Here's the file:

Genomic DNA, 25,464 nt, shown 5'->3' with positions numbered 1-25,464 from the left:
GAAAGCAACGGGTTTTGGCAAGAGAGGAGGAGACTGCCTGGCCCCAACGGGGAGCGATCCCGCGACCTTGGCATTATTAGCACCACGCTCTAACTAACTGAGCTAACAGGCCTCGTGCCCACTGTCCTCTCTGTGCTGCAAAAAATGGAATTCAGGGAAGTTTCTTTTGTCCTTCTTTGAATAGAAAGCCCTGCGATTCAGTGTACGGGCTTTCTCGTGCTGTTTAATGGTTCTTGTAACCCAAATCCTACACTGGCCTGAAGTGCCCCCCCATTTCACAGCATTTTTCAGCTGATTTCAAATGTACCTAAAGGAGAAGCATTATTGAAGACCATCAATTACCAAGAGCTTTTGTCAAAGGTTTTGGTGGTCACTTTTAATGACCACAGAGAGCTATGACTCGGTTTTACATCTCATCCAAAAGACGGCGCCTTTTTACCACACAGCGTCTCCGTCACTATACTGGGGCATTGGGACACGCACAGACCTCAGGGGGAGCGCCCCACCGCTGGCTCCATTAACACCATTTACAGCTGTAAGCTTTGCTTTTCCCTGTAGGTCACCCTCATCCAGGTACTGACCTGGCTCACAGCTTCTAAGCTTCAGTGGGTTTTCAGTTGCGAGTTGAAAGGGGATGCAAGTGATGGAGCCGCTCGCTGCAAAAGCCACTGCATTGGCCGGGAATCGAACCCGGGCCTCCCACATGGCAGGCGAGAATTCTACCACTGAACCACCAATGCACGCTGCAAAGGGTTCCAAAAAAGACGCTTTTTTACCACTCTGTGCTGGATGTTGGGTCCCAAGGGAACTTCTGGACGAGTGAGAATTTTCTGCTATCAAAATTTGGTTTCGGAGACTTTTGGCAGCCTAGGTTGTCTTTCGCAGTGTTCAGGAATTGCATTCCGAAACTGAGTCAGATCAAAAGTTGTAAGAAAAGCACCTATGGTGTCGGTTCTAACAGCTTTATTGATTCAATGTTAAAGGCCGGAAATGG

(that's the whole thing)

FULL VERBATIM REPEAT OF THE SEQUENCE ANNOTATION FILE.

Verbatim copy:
Genomic DNA, 25,464 nt, shown 5'->3' with positions numbered 1-25,464 from the left:
GAAAGCAACGGGTTTTGGCAAGAGAGGAGGAGACTGCCTGGCCCCAACGGGGAGCGATCCCGCGACCTTGGCATTATTAGCACCACGCTCTAACTAACTGAGCTAACAGGCCTCGTGCCCACTGTCCTCTCTGTGCTGCAAAAAATGGAATTCAGGGAAGTTTCTTTTGTCCTTCTTTGAATAGAAAGCCCTGCGATTCAGTGTACGGGCTTTCTCGTGCTGTTTAATGGTTCTTGTAACCCAAATCCTACACTGGCCTGAAGTGCCCCCCCATTTCACAGCATTTTTCAGCTGATTTCAAATGTACCTAAAGGAGAAGCATTATTGAAGACCATCAATTACCAAGAGCTTTTGTCAAAGGTTTTGGTGGTCACTTTTAATGACCACAGAGAGCTATGACTCGGTTTTACATCTCATCCAAAAGACGGCGCCTTTTTACCACACAGCGTCTCCGTCACTATACTGGGGCATTGGGACACGCACAGACCTCAGGGGGAGCGCCCCACCGCTGGCTCCATTAACACCATTTACAGCTGTAAGCTTTGCTTTTCCCTGTAGGTCACCCTCATCCAGGTACTGACCTGGCTCACAGCTTCTAAGCTTCAGTGGGTTTTCAGTTGCGAGTTGAAAGGGGATGCAAGTGATGGAGCCGCTCGCTGCAAAAGCCACTGCATTGGCCGGGAATCGAACCCGGGCCTCCCACATGGCAGGCGAGAATTCTACCACTGAACCACCAATGCACGCTGCAAAGGGTTCCAAAAAAGACGCTTTTTTACCACTCTGTGCTGGATGTTGGGTCCCAAGGGAACTTCTGGACGAGTGAGAATTTTCTGCTATCAAAATTTGGTTTCGGAGACTTTTGGCAGCCTAGGTTGTCTTTCGCAGTGTTCAGGAATTGCATTCCGAAACTGAGTCAGATCAAAAGTTGTAAGAAAAGCACCTATGGTGTCGGTTCTAACAGCTTTATTGATTCAATGTTAAAGGCCGGAAATGG